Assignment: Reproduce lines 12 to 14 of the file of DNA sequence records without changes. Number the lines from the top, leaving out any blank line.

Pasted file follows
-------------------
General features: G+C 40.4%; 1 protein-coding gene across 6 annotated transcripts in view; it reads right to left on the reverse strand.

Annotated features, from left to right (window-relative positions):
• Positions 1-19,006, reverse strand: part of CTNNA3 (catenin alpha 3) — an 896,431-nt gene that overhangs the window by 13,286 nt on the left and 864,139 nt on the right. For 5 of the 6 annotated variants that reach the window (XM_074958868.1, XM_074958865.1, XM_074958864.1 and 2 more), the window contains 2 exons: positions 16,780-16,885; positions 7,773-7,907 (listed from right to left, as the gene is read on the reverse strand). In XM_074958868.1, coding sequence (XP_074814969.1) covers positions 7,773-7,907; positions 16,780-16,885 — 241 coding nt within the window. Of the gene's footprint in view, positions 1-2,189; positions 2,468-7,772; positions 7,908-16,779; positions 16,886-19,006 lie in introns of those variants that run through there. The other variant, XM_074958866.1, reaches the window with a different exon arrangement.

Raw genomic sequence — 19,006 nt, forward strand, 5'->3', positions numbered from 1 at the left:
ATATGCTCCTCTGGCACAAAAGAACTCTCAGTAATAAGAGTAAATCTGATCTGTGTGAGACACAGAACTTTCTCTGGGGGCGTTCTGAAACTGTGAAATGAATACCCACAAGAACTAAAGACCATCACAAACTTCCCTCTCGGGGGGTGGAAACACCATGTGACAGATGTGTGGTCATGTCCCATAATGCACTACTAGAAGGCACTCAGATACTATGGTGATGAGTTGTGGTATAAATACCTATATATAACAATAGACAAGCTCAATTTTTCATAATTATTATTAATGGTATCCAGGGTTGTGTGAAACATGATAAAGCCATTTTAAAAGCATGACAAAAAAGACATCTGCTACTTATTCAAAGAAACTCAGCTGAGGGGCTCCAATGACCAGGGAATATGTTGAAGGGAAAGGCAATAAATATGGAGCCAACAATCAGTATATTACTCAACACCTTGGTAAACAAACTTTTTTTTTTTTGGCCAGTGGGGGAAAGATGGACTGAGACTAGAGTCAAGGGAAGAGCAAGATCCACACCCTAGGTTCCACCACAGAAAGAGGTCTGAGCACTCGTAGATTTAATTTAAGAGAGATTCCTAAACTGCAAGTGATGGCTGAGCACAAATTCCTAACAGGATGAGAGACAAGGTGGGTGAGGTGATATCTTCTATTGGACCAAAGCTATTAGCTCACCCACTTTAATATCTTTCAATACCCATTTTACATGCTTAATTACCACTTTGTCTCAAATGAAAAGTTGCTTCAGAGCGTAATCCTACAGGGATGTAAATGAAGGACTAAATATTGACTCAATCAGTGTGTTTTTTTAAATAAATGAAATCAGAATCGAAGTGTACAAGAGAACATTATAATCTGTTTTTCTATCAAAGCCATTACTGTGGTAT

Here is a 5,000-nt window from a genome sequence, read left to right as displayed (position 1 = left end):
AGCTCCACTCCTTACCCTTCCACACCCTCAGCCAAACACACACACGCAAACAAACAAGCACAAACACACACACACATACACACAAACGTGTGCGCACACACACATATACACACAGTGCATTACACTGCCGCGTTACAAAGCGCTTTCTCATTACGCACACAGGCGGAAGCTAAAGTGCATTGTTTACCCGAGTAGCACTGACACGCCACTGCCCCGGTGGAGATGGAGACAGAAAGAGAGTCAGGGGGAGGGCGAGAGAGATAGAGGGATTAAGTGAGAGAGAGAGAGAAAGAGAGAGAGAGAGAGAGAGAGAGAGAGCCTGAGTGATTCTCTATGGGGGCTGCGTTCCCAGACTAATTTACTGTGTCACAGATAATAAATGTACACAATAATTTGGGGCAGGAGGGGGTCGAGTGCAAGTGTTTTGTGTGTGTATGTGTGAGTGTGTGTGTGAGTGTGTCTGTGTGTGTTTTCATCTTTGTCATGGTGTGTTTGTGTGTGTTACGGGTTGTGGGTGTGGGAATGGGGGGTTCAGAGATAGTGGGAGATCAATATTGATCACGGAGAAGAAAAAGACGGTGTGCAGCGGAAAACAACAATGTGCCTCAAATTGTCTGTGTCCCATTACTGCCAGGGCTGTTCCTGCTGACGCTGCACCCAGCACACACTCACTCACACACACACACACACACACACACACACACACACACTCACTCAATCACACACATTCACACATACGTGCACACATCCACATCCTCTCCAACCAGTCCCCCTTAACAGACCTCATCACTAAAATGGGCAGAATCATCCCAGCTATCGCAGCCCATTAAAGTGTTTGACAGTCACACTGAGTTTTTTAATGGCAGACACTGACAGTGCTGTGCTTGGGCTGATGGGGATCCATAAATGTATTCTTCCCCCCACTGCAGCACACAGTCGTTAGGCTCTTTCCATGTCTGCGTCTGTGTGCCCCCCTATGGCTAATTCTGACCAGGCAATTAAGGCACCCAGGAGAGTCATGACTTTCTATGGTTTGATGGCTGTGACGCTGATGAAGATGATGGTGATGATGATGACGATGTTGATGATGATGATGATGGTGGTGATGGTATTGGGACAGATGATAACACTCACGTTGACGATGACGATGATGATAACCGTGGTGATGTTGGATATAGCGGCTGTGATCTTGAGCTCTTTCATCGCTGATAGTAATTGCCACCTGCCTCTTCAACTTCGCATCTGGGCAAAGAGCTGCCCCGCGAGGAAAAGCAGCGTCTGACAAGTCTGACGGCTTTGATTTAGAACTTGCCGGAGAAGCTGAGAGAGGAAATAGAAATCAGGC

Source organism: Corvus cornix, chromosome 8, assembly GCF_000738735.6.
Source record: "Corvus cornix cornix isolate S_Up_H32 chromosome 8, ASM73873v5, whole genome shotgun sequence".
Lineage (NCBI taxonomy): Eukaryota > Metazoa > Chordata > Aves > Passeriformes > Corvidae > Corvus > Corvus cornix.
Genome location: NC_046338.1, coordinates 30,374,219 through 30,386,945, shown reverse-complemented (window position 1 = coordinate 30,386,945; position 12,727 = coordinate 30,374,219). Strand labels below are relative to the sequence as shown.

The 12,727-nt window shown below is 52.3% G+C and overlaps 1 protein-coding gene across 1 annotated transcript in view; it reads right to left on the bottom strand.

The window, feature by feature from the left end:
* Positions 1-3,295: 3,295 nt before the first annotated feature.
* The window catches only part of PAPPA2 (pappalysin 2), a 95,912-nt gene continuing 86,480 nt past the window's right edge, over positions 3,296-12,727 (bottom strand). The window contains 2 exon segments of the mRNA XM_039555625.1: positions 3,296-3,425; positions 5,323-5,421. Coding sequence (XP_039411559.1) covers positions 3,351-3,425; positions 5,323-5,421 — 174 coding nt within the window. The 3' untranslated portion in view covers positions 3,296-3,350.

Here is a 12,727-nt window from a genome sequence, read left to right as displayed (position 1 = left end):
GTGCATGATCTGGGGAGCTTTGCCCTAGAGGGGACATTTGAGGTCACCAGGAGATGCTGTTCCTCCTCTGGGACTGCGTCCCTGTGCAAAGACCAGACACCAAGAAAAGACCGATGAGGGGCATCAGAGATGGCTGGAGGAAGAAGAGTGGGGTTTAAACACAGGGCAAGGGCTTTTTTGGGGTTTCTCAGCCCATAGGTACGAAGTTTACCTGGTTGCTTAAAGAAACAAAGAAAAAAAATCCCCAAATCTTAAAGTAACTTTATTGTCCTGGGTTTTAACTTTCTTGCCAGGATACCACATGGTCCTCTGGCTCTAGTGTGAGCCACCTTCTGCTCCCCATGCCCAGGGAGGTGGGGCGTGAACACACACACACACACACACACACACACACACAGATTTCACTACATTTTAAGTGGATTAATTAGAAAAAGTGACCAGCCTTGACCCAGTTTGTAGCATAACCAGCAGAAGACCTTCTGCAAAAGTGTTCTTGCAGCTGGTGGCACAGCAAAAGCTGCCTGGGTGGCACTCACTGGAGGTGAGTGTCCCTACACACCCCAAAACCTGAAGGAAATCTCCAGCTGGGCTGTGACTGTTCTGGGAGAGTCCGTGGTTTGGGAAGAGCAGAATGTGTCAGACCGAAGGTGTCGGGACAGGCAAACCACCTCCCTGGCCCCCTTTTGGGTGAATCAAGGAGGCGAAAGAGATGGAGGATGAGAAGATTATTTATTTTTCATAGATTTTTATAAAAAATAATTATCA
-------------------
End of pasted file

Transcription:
The 12,727-nt window shown below is 52.3% G+C and overlaps 1 protein-coding gene across 1 annotated transcript in view; it reads right to left on the bottom strand.

The window, feature by feature from the left end:
* Positions 1-3,295: 3,295 nt before the first annotated feature.